A 1/2 cup is roughly 4-6 bites, so if that strategy works start with 5 bites or so and adjust from there. On the flipside, if you find that with ½ cup sweet potato you feel fine but then are ravenously hungry, irritable, cranky or lightheaded within 1-2 hours then that particular amount and type of carb didn’t work so well for you. Try it again with more and see what happens.

More troublesome carbs include anything with gluten because of its inflammatory proteins and super starch (amylopectin). For many, they tolerate little to no gluten containing carbs when they start to pay attention to these symptoms.  And worse, gluten can be a sabotage food for many leaving them with cravings and low energy for days.

Dairy is another tricky one. Because of its insulin response, I put dairy in the starch/sugar category – weird I know, but think of it this way and test it out like all the other carbs: You have to be a bit of a detective – but the tradeoff is knowing exactly what foods work best for you and how much of them you need to keep appetite, cravings and energy in check as well as getting fat loss results.

Your Hormones are Talking to You

But are you listening?

Take the Quiz!

Here’s my step by step process for finding your UCT:

Pick one starch or fruit and eat it with the same combo of protein, fiber and fat.

Here’s an example:
  1. Mixed green salad dressed w/ olive oil & vinegar, 4oz chicken breast ½ cup or 6 bites of sweet potato Watch for symptoms above immediately after eating or 2 hours after eating.
  2. If right after eating you get symptoms of sleepiness, craving for coffee/stimulants, cravings for more starches or sweets, try cutting the amount of sweet potato back at next meal of mixed greens salad and chicken.
  3. If you get symptoms 1-2 hours after eating of cravings, ravenous hunger, irritability, lightheadedness, cranky, etc. then at the next meal up protein slightly, up fiber slightly (i.e. bit more chicken and bit more greens) but do not adjust carbs yet.
  4. If this doesn’t relieve the issue, add a touch more healthy fat (olive oil or avocado to the meal we’re using as an example, or a few nuts).  If none of these work, then up the sweet potato by 2 bites. Continue this experimental eating for different types of carbs and different amounts.

This may seem tedious, but most women find they get in tune with these symptoms within a couple of days and can then infer how they will feel for multiple foods based on one food reaction.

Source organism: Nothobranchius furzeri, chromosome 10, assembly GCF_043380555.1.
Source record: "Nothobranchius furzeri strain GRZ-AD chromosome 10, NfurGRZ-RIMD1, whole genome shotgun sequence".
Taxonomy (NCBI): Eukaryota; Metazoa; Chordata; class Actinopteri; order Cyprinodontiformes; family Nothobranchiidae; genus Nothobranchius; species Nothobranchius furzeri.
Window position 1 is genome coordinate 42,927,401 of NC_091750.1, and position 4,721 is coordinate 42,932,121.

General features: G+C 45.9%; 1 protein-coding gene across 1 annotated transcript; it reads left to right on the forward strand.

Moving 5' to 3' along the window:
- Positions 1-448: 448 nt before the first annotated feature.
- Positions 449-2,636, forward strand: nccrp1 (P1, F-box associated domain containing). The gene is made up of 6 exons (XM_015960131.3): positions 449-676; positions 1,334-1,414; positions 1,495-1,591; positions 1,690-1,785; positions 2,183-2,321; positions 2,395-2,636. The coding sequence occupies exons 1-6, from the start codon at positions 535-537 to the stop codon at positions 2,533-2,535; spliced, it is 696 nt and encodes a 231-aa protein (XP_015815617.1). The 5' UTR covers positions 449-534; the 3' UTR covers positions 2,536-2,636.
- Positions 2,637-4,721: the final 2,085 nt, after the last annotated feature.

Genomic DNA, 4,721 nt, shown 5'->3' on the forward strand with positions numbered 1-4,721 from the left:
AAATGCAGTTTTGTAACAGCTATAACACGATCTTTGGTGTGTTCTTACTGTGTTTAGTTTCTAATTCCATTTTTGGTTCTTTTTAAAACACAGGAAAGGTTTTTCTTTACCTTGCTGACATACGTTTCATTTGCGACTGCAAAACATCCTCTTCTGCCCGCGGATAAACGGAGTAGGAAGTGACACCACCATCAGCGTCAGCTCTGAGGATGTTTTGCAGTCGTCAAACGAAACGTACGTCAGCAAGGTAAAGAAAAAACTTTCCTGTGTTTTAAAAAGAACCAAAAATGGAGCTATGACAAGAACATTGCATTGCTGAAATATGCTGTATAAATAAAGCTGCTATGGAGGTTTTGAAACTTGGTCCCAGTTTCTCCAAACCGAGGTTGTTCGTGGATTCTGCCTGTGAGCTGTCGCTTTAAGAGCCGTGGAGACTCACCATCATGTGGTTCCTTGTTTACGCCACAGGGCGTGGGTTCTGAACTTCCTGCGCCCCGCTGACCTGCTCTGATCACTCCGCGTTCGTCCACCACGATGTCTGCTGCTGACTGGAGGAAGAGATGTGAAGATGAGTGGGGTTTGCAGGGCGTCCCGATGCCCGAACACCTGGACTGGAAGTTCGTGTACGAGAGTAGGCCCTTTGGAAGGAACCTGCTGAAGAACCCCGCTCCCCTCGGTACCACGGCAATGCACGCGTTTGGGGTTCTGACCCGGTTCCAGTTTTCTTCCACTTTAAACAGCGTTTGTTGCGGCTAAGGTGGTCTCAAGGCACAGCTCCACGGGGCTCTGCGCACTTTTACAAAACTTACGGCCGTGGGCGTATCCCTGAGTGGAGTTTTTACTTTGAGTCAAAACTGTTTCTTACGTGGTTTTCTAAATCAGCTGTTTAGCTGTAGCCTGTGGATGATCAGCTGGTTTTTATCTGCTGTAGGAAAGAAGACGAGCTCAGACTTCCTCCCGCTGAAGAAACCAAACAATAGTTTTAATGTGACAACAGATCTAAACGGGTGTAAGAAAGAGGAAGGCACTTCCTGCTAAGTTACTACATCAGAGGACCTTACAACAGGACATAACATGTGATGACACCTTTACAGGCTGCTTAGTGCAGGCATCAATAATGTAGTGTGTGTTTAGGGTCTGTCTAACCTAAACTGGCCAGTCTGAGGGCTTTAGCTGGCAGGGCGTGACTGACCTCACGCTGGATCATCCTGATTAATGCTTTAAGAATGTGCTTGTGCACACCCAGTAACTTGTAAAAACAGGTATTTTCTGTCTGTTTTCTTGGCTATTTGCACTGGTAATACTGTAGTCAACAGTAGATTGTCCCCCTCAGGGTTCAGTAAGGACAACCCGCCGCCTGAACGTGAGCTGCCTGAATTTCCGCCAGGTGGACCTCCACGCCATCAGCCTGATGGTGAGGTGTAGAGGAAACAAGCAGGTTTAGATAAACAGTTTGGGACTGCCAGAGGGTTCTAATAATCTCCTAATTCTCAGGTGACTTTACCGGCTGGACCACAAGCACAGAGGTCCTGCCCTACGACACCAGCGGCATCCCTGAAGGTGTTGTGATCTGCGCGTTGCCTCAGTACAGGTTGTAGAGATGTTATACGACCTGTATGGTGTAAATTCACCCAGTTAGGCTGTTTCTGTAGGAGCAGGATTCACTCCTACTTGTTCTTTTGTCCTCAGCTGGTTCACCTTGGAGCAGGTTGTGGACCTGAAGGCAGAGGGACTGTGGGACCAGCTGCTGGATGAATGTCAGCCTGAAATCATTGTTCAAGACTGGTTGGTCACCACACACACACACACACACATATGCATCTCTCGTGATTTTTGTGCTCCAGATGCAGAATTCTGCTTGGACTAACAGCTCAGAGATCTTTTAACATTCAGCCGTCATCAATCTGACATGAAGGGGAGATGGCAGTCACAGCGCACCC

For example, I can tolerate about 2 bites of gluten free grain whether it is quinoa or brown rice.  I can tolerate about that same amount of legumes but sweet potato – although I love it – makes me crave more sweet potatoes no matter if I have 1 bite or 10. Making this a sabotage food for me, sniff.

You will notice that if you’re trying to do this for more processed foods like breads and sugars then your symptoms will be more severe – why these foods made the “bad carb” list in the first place.  But you’ll also notice that you’ve got some unique tendencies and while some nutrition expert may say legumes are the best carb out there, you may not do so great with them.

With the exception of sugar, no carb is really “bad” but rather not the best for you and your goals.

And you will likely have some of those bad carbs on occasion so get out of the good/bad model and into the “no one’s just like me” mindset. Get yourself a journal or notebook and make some notes – you’re literally learning your chemistry and seeing what makes it work better or worse.  Writing it down in real time – although a pain in the rear – is far more accurate and effective than trying to recall if you were cranky because of your lunch or your boss an hour after you ate.

Certain conditions such as Hashimoto’s Hypothyroidism, other autoimmune diseases, stubborn acne and PCOS tend to do better off all grains and legumes because of their lectin content, which along with problematic proteins (i.e. gluten in many grains) causes significant inflammation and immune activation for them.

Same is true for these folks and dairy. “But Dr Brooke, it’s Greek yogurt oh so healthy??” Repeat after me: no one’s just like me.

I recommend if you have any of the conditions I just mentioned that you do a thorough elimination diet for at least 45 days (or until symptoms resolve) and then challenge back in different grains, dairy, legumes, etc. and see how you react.

If you’d rather do some more objective testing for food sensitivities, visit www.cyrexlabs.com and consider Array 3 (gluten reactivity) and Array 4 (cross reactive panel with dairy, soy, egg, non-gluten grains, etc.). Good luck learning what works for you! 🙂

Your Hormones are Talking - Are You Listening?